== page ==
Health can seem like an insurmountable mountain to climb. Especially when it comes to children. There are so many things out there to do for children, or to give to children to keep them healthy. I have found for myself that the simpler I keep it the better. I am sure there are some good concoctions out there and tons of great DIY health solutions. But I am too busy for most of those. I don’t have the money to spend on a lot of them either. SIMPLE is my language when it comes to small children.

I don’t know if anyone else is like me, but even things that should be easy get too complicated for me. My friends would all tell me, oh just use the little baby masher and mash up your food for dinner for them. Well, by the time I got out the masher and mashed the food that I already spent time cooking, and then threw away the skins that didn’t mash, and then fed the baby, and then still had to clean the masher…well, it didn’t feel so simple by the time that process was through and I usually just reverted back to jars of baby-food. This time around, however, it dawned on me that there are several things I have and make that are already quite mushy and can be given to my six month old without that process. Avocados, sweet potatoes, butternut squash, and bananas have been my go to along with her oatmeal. I fill that in with little organic pouches of baby food that I found at Aldi’s for .79 cents apiece which is way less than the 1.79 at Detwiler’s or Publix.

For my 4 year old, this Whole 30 diet change has been extremely difficult. Since he is child number 5 he had gotten away with eating a lot of filler foods, and was often discovered sneaking whatever junk or candy he could find in the house. With all of that out of the house, and lots of veggies and meat on his plate, he was often crying or sad. One day, it was just he and I at the house, and he hadmeat, veggie, and fruit on his plate. We started talking about the food, and he had a lot of questions about why he had to eat it, so I led him through the food groups in a very simple way, and explained the purpose for each of them. In 4 year old simple language, of course.

I explained how meat and nuts have protein which gives us strong muscle, and we both made a muscle together and laughed. We talked about how vegetables have lots of vitamins and keep us from getting sick, and how fruit has vitamins too, and they have healthy sugars that give us energy. He jumped up and down and laughed some more. We talked about bread having carbs that give energy, but when we eat too much they make us tired. We pretended to sleep and be tired. And he and I discussed why sugar is bad and how it feeds sickness. This really helped him understand why I was not allowing it in the house. If you need any resources for you child, there are a lot of helpful ideas and activities on this site here to help toddlers and young children get excited about eating healthy. It is important that they understand the why of what we are doing, so they can make good choices.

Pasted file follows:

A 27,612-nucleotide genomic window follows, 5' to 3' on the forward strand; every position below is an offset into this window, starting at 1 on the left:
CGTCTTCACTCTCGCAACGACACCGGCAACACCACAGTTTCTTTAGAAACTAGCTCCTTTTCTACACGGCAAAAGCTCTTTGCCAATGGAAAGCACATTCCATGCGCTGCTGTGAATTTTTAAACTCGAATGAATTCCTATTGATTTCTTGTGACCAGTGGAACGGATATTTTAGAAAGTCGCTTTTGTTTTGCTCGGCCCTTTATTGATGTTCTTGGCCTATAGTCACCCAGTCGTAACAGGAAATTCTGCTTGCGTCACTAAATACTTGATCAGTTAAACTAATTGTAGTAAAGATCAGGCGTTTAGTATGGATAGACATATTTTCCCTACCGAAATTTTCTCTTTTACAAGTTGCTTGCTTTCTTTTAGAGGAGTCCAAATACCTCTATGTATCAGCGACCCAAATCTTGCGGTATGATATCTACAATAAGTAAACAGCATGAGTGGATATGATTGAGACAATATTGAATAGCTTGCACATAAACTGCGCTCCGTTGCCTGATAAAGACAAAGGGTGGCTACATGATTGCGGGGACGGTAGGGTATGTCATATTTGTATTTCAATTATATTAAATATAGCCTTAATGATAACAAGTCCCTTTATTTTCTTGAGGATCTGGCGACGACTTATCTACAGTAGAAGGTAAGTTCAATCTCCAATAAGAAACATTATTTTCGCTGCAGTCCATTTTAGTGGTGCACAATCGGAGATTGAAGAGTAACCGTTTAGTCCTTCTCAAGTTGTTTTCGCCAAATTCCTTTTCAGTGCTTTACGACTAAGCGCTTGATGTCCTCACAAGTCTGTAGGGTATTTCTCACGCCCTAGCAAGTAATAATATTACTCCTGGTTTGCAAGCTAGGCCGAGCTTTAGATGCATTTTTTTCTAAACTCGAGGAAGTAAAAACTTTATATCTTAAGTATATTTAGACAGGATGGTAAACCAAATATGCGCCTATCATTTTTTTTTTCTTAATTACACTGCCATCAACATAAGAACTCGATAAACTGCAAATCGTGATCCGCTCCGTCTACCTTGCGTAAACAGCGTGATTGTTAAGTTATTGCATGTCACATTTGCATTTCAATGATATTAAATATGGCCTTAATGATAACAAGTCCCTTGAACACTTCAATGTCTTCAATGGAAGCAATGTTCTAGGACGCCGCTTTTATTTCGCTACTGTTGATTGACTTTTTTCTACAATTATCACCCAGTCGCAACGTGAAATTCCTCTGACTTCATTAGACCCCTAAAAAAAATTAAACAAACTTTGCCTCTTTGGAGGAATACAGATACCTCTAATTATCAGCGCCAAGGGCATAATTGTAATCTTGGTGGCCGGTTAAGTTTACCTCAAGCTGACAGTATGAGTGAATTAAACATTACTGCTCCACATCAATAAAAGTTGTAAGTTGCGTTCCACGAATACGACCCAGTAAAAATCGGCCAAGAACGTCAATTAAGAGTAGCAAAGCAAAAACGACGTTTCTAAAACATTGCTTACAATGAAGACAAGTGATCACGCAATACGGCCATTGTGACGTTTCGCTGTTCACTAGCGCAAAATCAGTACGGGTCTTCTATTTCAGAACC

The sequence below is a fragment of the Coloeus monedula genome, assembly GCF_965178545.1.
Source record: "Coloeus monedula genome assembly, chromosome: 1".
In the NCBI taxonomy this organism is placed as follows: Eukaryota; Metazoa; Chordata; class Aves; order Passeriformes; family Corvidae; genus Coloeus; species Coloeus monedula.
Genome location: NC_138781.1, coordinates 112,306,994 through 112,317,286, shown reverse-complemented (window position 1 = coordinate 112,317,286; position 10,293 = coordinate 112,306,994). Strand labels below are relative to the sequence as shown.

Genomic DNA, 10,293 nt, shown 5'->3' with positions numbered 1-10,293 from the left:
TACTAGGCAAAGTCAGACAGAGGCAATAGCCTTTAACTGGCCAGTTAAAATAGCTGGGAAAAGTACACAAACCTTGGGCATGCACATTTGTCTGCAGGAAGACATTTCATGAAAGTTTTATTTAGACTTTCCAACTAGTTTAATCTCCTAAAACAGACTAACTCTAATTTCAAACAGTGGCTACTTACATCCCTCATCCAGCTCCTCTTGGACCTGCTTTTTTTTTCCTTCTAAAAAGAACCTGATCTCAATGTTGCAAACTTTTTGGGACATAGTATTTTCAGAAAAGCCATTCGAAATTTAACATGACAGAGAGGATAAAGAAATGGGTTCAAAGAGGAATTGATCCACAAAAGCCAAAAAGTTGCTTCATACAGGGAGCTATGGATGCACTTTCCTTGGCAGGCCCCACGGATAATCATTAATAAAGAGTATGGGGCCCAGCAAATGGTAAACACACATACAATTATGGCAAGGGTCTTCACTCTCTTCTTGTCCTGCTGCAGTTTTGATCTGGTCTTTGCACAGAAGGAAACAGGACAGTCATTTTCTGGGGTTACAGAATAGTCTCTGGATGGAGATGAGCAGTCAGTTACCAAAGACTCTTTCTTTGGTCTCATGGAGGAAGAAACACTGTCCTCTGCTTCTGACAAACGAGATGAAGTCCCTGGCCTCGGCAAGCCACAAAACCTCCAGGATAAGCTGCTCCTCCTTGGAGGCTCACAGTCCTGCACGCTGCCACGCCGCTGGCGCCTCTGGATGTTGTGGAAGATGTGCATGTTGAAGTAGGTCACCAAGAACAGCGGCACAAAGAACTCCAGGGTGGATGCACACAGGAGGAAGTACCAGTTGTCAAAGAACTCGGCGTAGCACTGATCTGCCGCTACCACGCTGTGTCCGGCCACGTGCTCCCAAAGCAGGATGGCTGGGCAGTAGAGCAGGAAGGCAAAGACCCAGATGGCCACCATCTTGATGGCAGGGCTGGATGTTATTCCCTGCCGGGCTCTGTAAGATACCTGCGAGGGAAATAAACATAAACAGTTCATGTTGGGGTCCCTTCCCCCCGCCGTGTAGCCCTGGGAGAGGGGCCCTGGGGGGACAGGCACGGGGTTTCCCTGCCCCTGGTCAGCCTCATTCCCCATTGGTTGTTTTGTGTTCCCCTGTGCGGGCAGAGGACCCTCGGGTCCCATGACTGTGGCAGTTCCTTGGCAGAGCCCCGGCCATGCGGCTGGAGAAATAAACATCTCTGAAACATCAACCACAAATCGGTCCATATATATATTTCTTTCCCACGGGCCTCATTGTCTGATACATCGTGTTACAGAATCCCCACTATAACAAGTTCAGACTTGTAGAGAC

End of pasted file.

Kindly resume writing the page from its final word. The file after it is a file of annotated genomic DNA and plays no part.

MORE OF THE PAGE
I am also considering in investing in Lunchbots for my kids school lunches. I would have done it already, except it is rather pricey when purchasing for 5 kids. I love the fact that the inserts are stainless steel, and stay in one piece for the dishwasher. It would save me buying sandwich bags, and the fruit and veggies they take wouldn’t get mushy which would be a huge help. It is hard to pack a bunch of little containers, but since there are dividers in the Lunchbots already they are perfect for healthy lunch options such as avocados and olives and berries and other things that are tough to pack. Sometimes it is worth a little investment to have something that works. An investment into the health of my children is a wonderful thing, and could save them (and us) so much in medical bills, not to mention personal health as they get older.

I would love to have feedback from all of you on what has helped you establish intentional health with your young child or baby. What do you do that has helped develop good habits, or saved you time in the health and wellness department? Does anyone know of a way to get Lunchbots or something similar for less?

Photo thanks to:

http://www.clipartkid.com/images/7/how-to-build-muscle-mass-at-over-50-years-old-ehow-uk-i1SXoC-clipart.jpg

https://engineering.cmu.edu/files/images/profiles/lunchbots.jpg

Written by angela adkins

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